Connect to share and comment

Ingrid Betancourt’s book launch

BOGOTA, Colombia — There’s no easy way to assess Ingrid Betancourt, the former presidential candidate who was kidnapped by Marxist guerrillas in 2002.

On the one hand, Betancourt displayed sublime recklessness by ignoring government warnings and venturing into rebel territory where she was abducted. But she also showed great courage by standing up to her guerrilla guards and trying to escape.

After she was freed in 2008, her poll numbers soared and she won Spain’s equivalent of the Noble Peace Prize. But then she earned the wrath of her homeland by trying to sue the Colombian government — yes, the same folks who had engineered her rescue — for nearly $8 million in damages.

Lately, some of her fellow ex-hostages have been piling on, describing Betancourt as a backstabbing prima donna prisoner. Her behavior even inspired a French comic book, "Ingrid of the Jungle," in which the title character steals food from other hostages and rats them out to the guards.

“With Ingrid, there’s no middle ground,” wrote Colombian novelist Hector Abad. “She´s either a saint or a shrew … a fairy godmother or a witch.”

Tuesday’s worldwide release of "Even Silence Has An End," her memoir about spending six years as a rebel hostage which will be published in English, Spanish, French and other languages, could go a long way toward repairing her image.

On Wednesday, Betancourt, a mother of two, will share the sofa with Oprah Winfrey, and her appearance on the show is being touted as an interview with “the bravest mom in the world.”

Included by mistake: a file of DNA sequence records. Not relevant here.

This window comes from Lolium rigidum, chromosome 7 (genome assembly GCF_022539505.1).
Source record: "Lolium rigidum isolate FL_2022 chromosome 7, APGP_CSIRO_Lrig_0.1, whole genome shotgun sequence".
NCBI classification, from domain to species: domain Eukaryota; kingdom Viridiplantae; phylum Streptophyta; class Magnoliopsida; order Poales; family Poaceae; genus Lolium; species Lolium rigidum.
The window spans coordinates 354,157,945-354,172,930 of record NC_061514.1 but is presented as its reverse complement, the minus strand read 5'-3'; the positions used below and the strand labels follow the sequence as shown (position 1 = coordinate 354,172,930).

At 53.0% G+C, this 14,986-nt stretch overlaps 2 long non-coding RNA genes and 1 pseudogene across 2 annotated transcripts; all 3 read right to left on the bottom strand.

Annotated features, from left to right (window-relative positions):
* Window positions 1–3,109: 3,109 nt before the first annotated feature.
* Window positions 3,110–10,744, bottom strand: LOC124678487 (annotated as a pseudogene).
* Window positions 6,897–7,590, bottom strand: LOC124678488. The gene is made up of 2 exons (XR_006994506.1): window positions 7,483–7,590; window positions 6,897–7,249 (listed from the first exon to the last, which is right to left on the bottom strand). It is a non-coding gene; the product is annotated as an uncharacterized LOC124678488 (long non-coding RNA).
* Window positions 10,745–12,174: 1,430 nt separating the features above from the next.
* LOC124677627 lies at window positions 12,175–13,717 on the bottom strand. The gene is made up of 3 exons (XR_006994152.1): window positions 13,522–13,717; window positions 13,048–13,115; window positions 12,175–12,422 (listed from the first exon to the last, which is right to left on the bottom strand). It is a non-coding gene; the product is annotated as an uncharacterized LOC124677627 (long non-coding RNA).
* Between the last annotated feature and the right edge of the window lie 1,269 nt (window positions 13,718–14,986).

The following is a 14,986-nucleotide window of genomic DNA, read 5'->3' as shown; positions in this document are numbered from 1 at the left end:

Hyperbole is their job but Oprah’s PR people are not completely off base.

For all her failings, Betancourt had guts. She tried to flee from her guerrilla captors several times and nearly succeeded. In the book's first chapter, she describes stealing away in a nighttime downpour only to be caught by a guard, chained by the neck, and dragged back to the prison camp like a dog.

Unlike the stack of instant hostage memoirs that crowd the shelves of Colombian bookstores, Betancourt took her time and her attention to detail pays off. Especially vivid is her description of the prisoner’s paradox: should hostages make peace with their predicament in the interests of survival or should they fight for liberty at all times — even if escape is nearly impossible and very likely deadly?

In fact, opposite views on this dilemma doomed her friendship with fellow hostage Clara Rojas, who was Betancourt’s campaign manager. Betancourt writes that as time passed in the jungle, Rojas felt her biological clock ticking, asked FARC guards for permission to become pregnant, and later gave birth to a baby boy fathered by a guerrilla.

“We were living in different worlds,” Betancourt writes. “She was trying to adapt while I only thought about escape.”